It all happened at a hackathon we hosted in February. As with most hackathons, there are orders of magnitude more food than there are people. I don’t think I’ve ever seen a hackathon come remotely close to running out of food. The idea of all you can eat for a weekend while you code away is the only way it’s done.
We were left with a dilemma: throw the food away or find some way of donating it. None of the participants wanted to take it home and we were left with a stockpile of perishable food that needed a refrigerator. But, we ran out of space in our fridge and some of the food ended up spoiling and as we threw out the food, I couldn’t help feel irresponsible that we left perfectly good food go to waste.
On the second day of the hackathon, I was determined not to let the food waste. So after everyone ate, I took the remaining food to the a nearby homeless shelter and I instantly felt better. As with any moment where you have an idea, I immediately researched all avenues for donating perishable food. As with any food or clothing drive, we can all donate all of our goods and clothing every day of the week, the challenge was, it’s a pain to go through that process. Then I thought: can we make it easier? Can we make this process financially beneficial to donate? There are 190 million pounds of food that goes to waste every year that should have been consumed at our homes, restaurants, and other venues. There’s any opportunity to bridge that gap using technology. And that’s what I set out to do.
In my Code Chicago course, I decided to build an app to be an UBER for perishable foods. One button click to get someone to your door to pick up food and donate it to the individuals that need it the most. I built the MVP from scratch and after testing it out, I realized that it could be much better with the help of a very experienced coder. So Kenneth Watkins, a member of the BLUE1647 team jumped in and built the real-deal, LeftForGood, a platform that aims to solve the problem of hunger with food that’s good to eat. We’re starting with restaurants as a source of food and we’ll be updating you soon as we hit some key milestones on our way of putting a little dent in this growing problem. With the economy being so tough for so many, with very little signs of getting better any time soon, this is an opportunity to affect change and do our small part in impacting lives. If you know someone that owns a restaurant or anyone that runs a homeless shelter, please get in touch. The mobile apps will be in the app stores soon.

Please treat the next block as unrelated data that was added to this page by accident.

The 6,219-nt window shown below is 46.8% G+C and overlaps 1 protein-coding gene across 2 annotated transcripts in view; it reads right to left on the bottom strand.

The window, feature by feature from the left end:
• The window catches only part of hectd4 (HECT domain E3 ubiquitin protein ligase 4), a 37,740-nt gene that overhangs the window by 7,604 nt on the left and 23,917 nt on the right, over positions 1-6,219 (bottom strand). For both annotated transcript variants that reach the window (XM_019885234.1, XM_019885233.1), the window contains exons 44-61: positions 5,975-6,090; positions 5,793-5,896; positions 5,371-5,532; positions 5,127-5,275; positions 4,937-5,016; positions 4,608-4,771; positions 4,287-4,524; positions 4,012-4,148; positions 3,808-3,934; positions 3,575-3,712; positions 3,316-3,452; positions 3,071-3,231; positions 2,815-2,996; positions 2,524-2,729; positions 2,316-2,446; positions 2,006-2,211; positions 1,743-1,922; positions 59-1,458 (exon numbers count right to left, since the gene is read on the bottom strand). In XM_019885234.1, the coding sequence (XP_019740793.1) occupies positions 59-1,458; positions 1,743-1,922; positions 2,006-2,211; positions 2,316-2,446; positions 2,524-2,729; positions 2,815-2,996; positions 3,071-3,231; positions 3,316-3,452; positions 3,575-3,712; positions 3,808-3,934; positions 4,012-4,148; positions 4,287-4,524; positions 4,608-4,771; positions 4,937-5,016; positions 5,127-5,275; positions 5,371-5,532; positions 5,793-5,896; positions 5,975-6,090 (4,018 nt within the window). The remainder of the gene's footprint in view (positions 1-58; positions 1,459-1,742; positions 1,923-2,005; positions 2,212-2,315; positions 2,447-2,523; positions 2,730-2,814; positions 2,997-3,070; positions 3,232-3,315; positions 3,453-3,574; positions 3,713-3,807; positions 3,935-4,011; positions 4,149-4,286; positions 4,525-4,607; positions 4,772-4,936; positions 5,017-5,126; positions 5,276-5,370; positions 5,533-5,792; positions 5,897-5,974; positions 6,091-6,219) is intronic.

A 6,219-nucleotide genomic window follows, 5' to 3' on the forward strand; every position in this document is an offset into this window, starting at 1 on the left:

Expect many more of these in 2014: collaborations, companies, products, and services out of BLUE. It’s the kind of community that Chicago will be very proud of. Simple solutions to complex problems. We’ll start calling them “BLUE originals”.